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Thursday, December 14, 2017 27° Partly cloudy

Don’t be a drag

On smoking and its preventive measures

Published

By Dr. Kaycee Reyes

smoke

It’s called a smoke, a puff, a hit, a drag, or in Tagalog slang, yosi. Smoking is among the leading causes of mortality, killing seven million individuals every year, six million from direct use, and almost 900,000 people from exposure to second-hand smoke. According to the World Health Organization (WHO), about half of smokers are met with death. In the past few decades, a lot of countries have been aggressive in their campaigns and programs against smoking, and for most of them, it seems to be working. The Global Burden of Diseases reports that there has been a decline in tobacco use through the years, from one in three men, and one in 12 women who took a hit every day in 1990, to one in four men and one in 20 women who smoked day in and day out in 2015. That’s good news, globally. But in the Philippines, it is a different story.

Smoking is an everyday occurrence for a lot of Filipinos. Truth be told, various measures have been done to curb smoking in the past, from educating youngsters, launching advertising campaigns, and introducing government programs. Despite the fact that a lot of us have been informed with the health implications brought by tobacco use, from respiratory diseases to certain cancers, we are still among the world’s heaviest smokers. The Global Burden of Diseases reports that the Philippines, including Indonesia, Japan, Germany, and Brazil, comprise more than 60 percent of tobacco users globally. And through the years, Brazil has shown the biggest decline in smokers in the last 25 years (1990-2015), from 29 to 12 percent smokers among men, and from 19 percent to eight percent smokers among women. Sadly, the Philippines and Indonesia have not shown changes in the frequency of tobacco use. Since 1990, the Philippines has 35 percent smokers among men that has not changed for 25 years.

What are the health measures that our country needs and the government has to do to lessen and hopefully put an end to tobacco use altogether?

  • Implementing a smoking ban

Smoke-free policies or laws that ban smoking in certain areas are beneficial such that it keeps the risk of second-hand smoke away from non-smokers while encouraging smokers to quit. In the Philippines, our current administration has already implemented a nationwide smoking ban in public places.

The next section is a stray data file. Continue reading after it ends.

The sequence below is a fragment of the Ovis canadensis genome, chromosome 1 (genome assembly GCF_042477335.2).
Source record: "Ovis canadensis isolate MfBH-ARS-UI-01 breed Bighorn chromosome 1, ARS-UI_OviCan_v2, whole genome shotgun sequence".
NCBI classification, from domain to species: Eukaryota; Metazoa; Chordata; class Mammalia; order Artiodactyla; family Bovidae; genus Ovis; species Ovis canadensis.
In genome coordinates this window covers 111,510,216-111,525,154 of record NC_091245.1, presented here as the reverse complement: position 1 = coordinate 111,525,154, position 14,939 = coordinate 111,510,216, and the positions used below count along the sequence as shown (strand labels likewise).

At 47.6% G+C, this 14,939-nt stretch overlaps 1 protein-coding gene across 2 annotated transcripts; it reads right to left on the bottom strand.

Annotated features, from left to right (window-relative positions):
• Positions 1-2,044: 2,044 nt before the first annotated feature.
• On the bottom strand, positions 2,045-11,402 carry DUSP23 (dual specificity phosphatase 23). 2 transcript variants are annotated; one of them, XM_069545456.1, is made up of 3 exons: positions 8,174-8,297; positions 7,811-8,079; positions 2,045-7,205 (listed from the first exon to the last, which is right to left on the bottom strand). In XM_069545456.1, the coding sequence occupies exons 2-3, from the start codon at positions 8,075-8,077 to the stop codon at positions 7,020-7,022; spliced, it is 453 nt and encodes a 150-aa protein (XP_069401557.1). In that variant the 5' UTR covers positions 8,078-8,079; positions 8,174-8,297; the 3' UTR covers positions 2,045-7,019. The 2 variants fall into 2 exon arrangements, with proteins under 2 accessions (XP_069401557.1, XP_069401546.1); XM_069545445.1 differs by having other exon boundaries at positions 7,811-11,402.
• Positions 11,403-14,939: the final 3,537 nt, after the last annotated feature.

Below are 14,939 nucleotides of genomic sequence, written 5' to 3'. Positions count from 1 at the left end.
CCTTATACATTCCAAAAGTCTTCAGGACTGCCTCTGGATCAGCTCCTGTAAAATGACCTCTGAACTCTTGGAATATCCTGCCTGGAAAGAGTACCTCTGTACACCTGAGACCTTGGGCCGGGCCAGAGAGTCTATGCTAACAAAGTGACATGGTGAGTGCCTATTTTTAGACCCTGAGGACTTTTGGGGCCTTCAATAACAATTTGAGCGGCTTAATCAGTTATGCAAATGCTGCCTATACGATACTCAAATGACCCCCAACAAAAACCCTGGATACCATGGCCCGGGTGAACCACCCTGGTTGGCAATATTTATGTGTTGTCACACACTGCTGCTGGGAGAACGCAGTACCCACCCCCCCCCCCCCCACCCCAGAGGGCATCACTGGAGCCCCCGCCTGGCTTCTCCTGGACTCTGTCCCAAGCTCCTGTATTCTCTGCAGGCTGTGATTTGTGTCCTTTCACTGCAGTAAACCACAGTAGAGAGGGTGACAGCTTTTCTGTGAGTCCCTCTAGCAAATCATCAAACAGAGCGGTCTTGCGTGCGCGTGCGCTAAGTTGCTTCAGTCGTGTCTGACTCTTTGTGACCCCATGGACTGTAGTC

• Education or counseling

Most likely, heavy smokers need help to quit and, initially, they cannot do it on their own. The government must provide more clinics that offer help and counseling to tobacco users and encourage businesses and schools to constantly conduct seminars about the risks of tobacco use and second-hand smoke. Just this year, the Philippines opened Quit Line, a daily text messaging program one can register in that offers tips on how to quit. It also offers a telephone number one can dial at any time should he or she decide to let go of smoking. An operator from the Lung Center will then advise the quitter on ways how to stop it.

  • Advertising bans

The WHO reports that preventing tobacco companies from advertising their products have decreased tobacco use of at least seven percent. Furthermore, 29 countries are currently implementing the ad ban. Currently, the Philippine government’s smoking ban prohibits any advertisement or promotion of tobacco within 100 meters of any establishment, school, or child-populated area.

  • Photo warnings on tobacco use

The WHO says that photos warnings are effective for smokers to avoid smoking around those who do not smoke, especially children. In the Philippines, graphic images of the effects of tobacco use are currently being implemented, with every pack showing a printed photo of the health implications of smoking.

  •  Imposing taxes on tobacco

This is the most cost-effective way to discourage people from smoking, according to WHO. Only a few countries, however, have this policy, and the revenues from tobacco are astronomically higher than expenses on cessation. The country currently imposes the Sin Tax Law, an increase in taxes of alcohol and cigarettes that aims to curb consumption.

While smoking is a major health threat around the world, there is hope among nations that continuously and aggressively push to finally put an end to tobacco use. While our current government provides programs and regulations on smoking, it will be a while before we can say that these have been effective. But change always starts at home. If we make sure that each and every one in our own households are educated about the dangers of smoking, then we are one step closer to achieving a smoke-free home. And more smoke-free homes make smoke-free communities, and the domino effect goes on. If you are currently a smoker, remember that there is zero benefit from smoking, and it is indeed harder to quit than to prevent it. If you want to quit smoking but do not know how and when to start, you may go online, visit your doctor that can refer you to a specialist, or check out the government programs that can help with smoking cessation. No matter how you quit, the desire to change or drop the habit starts with you.

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